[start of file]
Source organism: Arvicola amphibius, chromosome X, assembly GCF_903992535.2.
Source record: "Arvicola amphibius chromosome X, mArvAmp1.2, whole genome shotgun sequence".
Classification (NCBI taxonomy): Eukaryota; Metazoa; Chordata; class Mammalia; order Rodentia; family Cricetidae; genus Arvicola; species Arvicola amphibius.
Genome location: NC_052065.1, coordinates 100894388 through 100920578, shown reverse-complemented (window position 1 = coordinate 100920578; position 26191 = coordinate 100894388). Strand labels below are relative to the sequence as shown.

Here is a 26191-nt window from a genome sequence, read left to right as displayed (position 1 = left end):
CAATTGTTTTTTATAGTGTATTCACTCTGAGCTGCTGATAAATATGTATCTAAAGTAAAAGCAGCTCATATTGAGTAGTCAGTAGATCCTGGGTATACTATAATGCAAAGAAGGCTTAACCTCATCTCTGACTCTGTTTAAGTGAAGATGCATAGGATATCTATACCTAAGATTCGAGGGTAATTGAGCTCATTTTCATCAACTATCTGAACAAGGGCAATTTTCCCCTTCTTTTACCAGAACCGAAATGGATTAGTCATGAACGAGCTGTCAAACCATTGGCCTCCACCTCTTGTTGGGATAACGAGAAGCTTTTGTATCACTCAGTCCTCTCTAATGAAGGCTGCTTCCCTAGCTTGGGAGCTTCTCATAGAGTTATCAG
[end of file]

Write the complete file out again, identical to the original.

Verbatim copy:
Source organism: Arvicola amphibius, chromosome X, assembly GCF_903992535.2.
Source record: "Arvicola amphibius chromosome X, mArvAmp1.2, whole genome shotgun sequence".
Classification (NCBI taxonomy): Eukaryota; Metazoa; Chordata; class Mammalia; order Rodentia; family Cricetidae; genus Arvicola; species Arvicola amphibius.
Genome location: NC_052065.1, coordinates 100894388 through 100920578, shown reverse-complemented (window position 1 = coordinate 100920578; position 26191 = coordinate 100894388). Strand labels below are relative to the sequence as shown.

Here is a 26191-nt window from a genome sequence, read left to right as displayed (position 1 = left end):
CAATTGTTTTTTATAGTGTATTCACTCTGAGCTGCTGATAAATATGTATCTAAAGTAAAAGCAGCTCATATTGAGTAGTCAGTAGATCCTGGGTATACTATAATGCAAAGAAGGCTTAACCTCATCTCTGACTCTGTTTAAGTGAAGATGCATAGGATATCTATACCTAAGATTCGAGGGTAATTGAGCTCATTTTCATCAACTATCTGAACAAGGGCAATTTTCCCCTTCTTTTACCAGAACCGAAATGGATTAGTCATGAACGAGCTGTCAAACCATTGGCCTCCACCTCTTGTTGGGATAACGAGAAGCTTTTGTATCACTCAGTCCTCTCTAATGAAGGCTGCTTCCCTAGCTTGGGAGCTTCTCATAGAGTTATCAG